Burling, Robbins. 2005. The talking ape: How language evolved. Oxford University Press.

The author is Professor Emeritus of Anthropology and Linguistics at the University of Michigan. Many of the chapters are drawn from his earlier works and fieldwork, which has spanned over 50 years, mainly in Bangladesh and northeastern India.

Burling believes that “our primate cousins” are set apart from humans by the “evolution of the human capacity for language” (p. 1). Although there is no evidence that such “early ancestors” had language, Burling contends that over several millions of years of evolution “our bodies diverged from those of chimpanzees”, although there is no indication of when people began to talk (p. 1).

“Reams of nonsense have been written on the subject” (p.4) of when and how language originated, but it is during “the last hundred thousand years” that the technological changes were in place to provide a cultural context for language.

For Burling “[t]he central argument of this book is that comprehension rather than production was the driving force for the evolution of the human ability to use language” (p. 4) because “comprehension always surpasses the ability to produce” (p. 6).

It is important to understand, but not necessarily accept, Burling’s positive claims about evolution. All the arguments in his book are based on his clear cut faith in evolution. Any question, any problem, is solved by evolution and along the way there are a couple of swipes at “creationism”. For example, “Creationists have always argued that organisms are so complex and have so many independent parts that they could not have been built gradually by natural selection” (p. 152). Burling’s answer is to provide a simpler explanation and “That is what this book is all about.” Another conclusion is that science is a self–correcting discipline but that religion holds to their doctrines (like creation) even when the evidence is embarrassing or contradictory (p. 230).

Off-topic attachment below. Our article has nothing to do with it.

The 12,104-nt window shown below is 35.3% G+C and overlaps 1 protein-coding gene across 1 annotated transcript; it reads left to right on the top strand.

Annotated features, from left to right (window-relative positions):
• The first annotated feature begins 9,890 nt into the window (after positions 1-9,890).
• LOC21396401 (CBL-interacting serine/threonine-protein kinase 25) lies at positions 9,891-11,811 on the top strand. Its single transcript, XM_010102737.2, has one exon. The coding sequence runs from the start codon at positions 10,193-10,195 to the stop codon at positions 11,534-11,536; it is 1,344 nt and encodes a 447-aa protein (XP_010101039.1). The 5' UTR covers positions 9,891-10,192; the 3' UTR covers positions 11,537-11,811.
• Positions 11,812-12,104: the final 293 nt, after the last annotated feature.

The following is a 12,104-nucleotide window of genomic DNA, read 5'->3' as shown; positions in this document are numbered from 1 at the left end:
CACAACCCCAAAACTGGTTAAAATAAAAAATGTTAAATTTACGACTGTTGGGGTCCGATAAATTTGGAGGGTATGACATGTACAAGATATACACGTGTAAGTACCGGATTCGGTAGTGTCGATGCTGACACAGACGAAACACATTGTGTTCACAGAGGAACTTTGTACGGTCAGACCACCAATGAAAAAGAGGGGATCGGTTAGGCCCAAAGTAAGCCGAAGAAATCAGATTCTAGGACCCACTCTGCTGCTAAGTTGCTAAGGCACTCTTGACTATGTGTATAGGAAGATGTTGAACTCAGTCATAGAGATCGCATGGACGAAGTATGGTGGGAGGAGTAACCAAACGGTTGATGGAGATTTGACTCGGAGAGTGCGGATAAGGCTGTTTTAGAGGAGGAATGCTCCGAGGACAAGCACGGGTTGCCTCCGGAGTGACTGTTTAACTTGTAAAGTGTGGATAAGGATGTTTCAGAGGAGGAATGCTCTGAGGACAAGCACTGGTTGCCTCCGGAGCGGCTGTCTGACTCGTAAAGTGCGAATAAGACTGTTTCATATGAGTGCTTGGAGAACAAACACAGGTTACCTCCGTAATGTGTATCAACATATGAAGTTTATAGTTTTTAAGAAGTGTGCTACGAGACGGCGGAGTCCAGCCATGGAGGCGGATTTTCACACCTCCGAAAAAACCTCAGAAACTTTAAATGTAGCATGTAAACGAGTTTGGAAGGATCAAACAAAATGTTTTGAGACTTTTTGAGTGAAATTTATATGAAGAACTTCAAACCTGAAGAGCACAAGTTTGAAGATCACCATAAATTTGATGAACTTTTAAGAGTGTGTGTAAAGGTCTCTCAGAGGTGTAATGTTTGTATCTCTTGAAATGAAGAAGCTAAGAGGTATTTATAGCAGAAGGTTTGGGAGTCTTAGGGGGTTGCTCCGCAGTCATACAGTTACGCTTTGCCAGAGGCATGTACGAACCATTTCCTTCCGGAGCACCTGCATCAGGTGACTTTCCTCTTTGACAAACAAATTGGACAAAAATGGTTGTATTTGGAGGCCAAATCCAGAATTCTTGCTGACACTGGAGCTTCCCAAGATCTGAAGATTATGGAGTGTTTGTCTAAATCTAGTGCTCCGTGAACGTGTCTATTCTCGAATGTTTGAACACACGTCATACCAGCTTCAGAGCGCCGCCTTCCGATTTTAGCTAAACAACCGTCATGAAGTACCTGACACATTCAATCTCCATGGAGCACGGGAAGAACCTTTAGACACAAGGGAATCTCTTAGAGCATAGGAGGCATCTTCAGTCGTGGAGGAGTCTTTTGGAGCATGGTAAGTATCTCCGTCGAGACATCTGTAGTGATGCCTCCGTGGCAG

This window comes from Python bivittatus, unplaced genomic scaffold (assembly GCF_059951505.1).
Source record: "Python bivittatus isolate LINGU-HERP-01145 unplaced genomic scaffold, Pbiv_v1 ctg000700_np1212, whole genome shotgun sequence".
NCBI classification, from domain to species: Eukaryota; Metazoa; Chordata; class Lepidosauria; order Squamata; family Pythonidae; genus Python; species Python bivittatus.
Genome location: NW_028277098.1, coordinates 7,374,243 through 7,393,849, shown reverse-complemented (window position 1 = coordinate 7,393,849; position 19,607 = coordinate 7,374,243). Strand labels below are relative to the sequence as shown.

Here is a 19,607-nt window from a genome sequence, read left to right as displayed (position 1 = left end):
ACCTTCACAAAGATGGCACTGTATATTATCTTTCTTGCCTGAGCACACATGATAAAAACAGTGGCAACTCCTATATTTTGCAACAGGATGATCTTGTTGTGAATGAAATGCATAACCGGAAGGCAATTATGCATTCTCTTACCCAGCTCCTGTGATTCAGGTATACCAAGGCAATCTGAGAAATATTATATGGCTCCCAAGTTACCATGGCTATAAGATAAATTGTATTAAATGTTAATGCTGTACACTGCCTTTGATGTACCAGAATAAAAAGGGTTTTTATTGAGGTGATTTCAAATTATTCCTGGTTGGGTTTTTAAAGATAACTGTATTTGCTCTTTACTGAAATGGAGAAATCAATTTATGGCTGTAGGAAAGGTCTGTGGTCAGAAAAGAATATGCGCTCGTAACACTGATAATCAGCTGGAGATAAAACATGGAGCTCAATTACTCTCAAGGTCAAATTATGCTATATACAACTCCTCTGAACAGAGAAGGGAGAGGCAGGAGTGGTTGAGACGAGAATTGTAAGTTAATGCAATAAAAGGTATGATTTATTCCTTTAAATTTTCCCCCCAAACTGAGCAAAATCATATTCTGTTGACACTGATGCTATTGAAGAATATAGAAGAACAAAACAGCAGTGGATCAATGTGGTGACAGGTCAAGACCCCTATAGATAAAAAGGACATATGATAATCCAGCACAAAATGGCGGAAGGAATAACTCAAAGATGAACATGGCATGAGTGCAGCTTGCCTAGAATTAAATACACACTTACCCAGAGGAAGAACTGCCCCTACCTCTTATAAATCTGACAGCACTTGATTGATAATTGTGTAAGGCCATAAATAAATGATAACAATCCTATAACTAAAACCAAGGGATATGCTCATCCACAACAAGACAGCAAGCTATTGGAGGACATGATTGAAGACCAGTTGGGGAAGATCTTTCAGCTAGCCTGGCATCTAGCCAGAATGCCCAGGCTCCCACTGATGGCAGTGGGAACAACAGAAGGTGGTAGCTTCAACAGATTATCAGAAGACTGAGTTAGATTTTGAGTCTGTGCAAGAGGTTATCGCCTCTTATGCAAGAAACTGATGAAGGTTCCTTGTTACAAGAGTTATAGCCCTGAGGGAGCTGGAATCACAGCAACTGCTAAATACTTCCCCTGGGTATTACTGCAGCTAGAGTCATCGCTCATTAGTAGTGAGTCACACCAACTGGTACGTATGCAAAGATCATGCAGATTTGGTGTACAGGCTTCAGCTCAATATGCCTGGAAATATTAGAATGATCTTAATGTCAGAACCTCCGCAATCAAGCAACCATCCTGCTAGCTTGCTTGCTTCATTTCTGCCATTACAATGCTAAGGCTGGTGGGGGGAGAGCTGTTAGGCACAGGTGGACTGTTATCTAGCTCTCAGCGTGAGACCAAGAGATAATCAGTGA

The chapters in Burling’s book are held together by evolution, imagination, and observation. Evolution can do anything, even when least expected, and it is only by imagining the scenes on the basis of observing our ape cousins than we can understand language. With this in mind we can see how “Smiles, winks, and words” (chapter 2) are precursors to a fully developed language. “It is our minds that changed most profoundly as our ability to use language evolved” (p. 47).